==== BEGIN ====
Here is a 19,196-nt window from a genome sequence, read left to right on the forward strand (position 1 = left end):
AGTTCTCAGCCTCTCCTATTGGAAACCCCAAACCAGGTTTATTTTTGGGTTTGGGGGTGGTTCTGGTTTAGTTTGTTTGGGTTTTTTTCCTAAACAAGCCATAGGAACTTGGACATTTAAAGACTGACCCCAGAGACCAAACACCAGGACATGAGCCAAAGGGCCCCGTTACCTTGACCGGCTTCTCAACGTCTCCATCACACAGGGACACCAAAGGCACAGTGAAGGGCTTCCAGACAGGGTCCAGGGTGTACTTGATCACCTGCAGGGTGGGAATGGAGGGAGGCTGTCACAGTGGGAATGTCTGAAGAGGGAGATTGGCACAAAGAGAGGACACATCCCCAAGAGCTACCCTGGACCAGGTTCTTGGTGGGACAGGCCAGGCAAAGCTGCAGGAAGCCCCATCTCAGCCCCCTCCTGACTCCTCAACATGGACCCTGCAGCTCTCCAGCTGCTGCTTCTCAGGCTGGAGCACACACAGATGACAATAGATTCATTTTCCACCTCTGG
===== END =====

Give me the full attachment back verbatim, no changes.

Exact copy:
Here is a 19,196-nt window from a genome sequence, read left to right on the forward strand (position 1 = left end):
AGTTCTCAGCCTCTCCTATTGGAAACCCCAAACCAGGTTTATTTTTGGGTTTGGGGGTGGTTCTGGTTTAGTTTGTTTGGGTTTTTTTCCTAAACAAGCCATAGGAACTTGGACATTTAAAGACTGACCCCAGAGACCAAACACCAGGACATGAGCCAAAGGGCCCCGTTACCTTGACCGGCTTCTCAACGTCTCCATCACACAGGGACACCAAAGGCACAGTGAAGGGCTTCCAGACAGGGTCCAGGGTGTACTTGATCACCTGCAGGGTGGGAATGGAGGGAGGCTGTCACAGTGGGAATGTCTGAAGAGGGAGATTGGCACAAAGAGAGGACACATCCCCAAGAGCTACCCTGGACCAGGTTCTTGGTGGGACAGGCCAGGCAAAGCTGCAGGAAGCCCCATCTCAGCCCCCTCCTGACTCCTCAACATGGACCCTGCAGCTCTCCAGCTGCTGCTTCTCAGGCTGGAGCACACACAGATGACAATAGATTCATTTTCCACCTCTGG